If you want to learn more about Church World Service, visit cwsglobal.org.

Lush Bazzar

Q&A with Timbrel Chyatee, Owner

Rich fabrics from Lush Bazaar

What is the mission of Lush Bazaar? What do you do?

Chyatee: Lush Bazaar is an ethical lifestyle brand. The goal of Lush Bazaar is to make it easier for individuals to shop with the triple bottom line in mind; people, planet & profit. Each product at Lush Bazaar is ethically designed, created or produced to help our [local] economy and the global economy. We began working in India and now will be working in Sri Lanka, Indonesia and Burma in the year 2020, helping individuals of lesser means be able to provide for themselves and their families. Our profits are put back into our communities and economy.

What is the impact that Lush Bazaar makes on the communities you are partnered with elsewhere?

Chyatee: Illiteracy is a common issue for many individuals of past generations, which makes it harder for them to get jobs or support their families. This issue can be passed onto the future generation if finances are low. Being able to provide fair-wage jobs has given my employees a chance to educate their children and help change the course of the future generation. I also work closely with women of abuse and widows who in many circumstances are not able to come out of their situations. Being able to help these women and see them help their children and move forward with their lives and future is a positive impact in the communities I work in.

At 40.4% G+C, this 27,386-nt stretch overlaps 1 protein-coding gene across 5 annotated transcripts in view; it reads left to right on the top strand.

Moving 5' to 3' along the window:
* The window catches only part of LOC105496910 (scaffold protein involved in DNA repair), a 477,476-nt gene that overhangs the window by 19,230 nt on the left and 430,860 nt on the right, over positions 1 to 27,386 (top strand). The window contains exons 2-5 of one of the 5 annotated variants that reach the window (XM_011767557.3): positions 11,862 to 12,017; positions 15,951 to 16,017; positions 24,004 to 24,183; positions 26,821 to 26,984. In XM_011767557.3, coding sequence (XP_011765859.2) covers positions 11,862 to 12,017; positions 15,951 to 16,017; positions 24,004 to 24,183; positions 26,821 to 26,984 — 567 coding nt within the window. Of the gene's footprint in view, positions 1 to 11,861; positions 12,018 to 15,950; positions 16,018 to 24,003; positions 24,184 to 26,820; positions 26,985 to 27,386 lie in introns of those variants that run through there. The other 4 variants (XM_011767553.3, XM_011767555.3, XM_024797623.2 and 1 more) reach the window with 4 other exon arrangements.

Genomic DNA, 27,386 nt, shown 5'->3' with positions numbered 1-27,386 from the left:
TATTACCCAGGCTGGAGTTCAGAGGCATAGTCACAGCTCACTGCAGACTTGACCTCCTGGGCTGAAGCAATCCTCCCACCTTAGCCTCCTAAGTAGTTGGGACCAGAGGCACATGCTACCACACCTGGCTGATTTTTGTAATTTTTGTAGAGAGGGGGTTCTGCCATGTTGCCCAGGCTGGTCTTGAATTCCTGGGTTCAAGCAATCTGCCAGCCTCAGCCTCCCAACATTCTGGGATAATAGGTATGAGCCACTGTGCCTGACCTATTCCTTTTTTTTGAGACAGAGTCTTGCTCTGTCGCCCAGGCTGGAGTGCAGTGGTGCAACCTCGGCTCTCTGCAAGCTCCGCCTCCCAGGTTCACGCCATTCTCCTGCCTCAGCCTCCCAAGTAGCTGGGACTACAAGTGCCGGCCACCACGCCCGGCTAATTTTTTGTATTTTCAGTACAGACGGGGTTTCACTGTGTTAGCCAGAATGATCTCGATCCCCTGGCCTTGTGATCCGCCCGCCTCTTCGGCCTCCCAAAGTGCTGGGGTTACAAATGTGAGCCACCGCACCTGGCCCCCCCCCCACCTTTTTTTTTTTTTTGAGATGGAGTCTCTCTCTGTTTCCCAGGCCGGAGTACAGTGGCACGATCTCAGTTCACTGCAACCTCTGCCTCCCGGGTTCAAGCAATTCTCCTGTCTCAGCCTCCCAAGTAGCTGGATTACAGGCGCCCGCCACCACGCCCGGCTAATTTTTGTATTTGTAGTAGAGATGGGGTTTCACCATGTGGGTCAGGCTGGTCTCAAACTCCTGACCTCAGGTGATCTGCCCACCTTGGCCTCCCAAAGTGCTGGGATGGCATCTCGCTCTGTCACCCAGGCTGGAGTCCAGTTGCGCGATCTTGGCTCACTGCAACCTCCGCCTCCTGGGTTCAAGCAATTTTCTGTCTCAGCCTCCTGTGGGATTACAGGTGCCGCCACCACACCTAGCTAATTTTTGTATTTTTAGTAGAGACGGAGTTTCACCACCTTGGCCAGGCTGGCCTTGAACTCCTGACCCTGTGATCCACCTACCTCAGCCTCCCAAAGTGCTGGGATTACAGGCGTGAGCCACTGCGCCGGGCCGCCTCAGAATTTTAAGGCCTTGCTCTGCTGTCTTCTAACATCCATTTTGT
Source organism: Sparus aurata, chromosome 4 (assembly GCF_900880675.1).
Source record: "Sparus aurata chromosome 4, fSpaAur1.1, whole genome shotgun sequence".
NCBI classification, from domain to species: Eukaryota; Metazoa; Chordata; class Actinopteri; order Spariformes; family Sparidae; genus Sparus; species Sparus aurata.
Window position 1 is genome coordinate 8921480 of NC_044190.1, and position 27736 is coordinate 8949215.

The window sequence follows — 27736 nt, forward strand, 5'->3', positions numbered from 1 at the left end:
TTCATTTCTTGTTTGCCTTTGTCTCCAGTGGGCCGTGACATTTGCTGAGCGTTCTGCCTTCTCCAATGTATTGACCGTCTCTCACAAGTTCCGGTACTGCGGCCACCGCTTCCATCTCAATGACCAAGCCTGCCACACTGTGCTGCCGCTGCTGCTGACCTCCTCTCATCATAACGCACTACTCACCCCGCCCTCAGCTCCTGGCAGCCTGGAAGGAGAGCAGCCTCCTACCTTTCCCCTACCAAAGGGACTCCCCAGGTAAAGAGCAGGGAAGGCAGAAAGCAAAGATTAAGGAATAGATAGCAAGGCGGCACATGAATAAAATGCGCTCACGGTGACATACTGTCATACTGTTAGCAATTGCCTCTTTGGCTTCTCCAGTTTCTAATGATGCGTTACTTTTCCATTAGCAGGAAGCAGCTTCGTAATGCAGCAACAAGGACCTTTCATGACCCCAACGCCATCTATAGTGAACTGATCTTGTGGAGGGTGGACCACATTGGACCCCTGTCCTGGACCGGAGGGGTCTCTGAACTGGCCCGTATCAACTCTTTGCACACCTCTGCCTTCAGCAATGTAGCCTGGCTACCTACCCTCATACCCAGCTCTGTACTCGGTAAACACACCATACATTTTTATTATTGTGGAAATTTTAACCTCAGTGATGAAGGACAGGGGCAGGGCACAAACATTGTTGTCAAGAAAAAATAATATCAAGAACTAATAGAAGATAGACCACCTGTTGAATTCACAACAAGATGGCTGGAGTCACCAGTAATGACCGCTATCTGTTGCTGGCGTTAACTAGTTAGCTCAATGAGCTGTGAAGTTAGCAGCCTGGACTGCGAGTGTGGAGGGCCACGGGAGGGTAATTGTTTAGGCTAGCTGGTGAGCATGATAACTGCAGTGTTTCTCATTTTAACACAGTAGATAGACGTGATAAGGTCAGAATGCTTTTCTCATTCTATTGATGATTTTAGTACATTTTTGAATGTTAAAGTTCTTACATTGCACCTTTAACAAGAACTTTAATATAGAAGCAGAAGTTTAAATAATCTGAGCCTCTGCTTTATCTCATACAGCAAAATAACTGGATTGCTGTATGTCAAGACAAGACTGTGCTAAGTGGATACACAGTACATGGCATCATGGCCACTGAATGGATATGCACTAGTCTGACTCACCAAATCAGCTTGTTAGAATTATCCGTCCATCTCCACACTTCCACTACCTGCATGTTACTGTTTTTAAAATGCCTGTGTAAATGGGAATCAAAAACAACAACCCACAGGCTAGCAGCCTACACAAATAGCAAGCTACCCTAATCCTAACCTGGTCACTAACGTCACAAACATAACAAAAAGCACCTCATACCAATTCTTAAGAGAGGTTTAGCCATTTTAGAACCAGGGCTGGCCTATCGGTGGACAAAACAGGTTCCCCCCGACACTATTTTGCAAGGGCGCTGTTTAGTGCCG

How do you feel that a diverse community makes Lancaster feel more global?

Chyatee: To see culture and diversity shining bright in Lancaster make this city feel more welcoming and helps share our beautiful city to the world. The more we as individuals and business owners support culture and educate ourselves about culture the more our city will grow, our economy will thrive and the recognition for the most welcoming city in America will be celebrated. I believe that diversity leads to growth and a stronger economy and community. Many individuals in our community are willing to share their culture, cuisine and traditions in our community and it is our job as a strong and accepting community to support them and learn from them.

Shop Lush Bazaar by visiting them at 50 N. Queen Street in Lancaster or at lushbazaar.com.

It takes a keen sense of community, paired with worldly passion, to create impact not only locally but across the globe. It is humbling to be a part of a community that is devoted to blending 300 years of history with a welcoming attitude towards new neighbors across our county, while forging new and innovative paths to economic growth in Lancaster. Interested in learning more about how you can get involved with the movement? Shop at our local stores, dine with a diverse cuisine, create business processes that make it easier to employ our new neighbors, travel to new places, learn more about our local history—find ways to share your Lancaster story with the world!

Be Inspired By 3 Stories Showing How These Organizations Make Big Impact

Betty Kinene, Uganda Crafts – Ten Thousand Villages

Uganda Crafts, which has been a Ten Thousand Villages partner in Uganda since 1995, was founded by an amazing woman named Betty Kinene.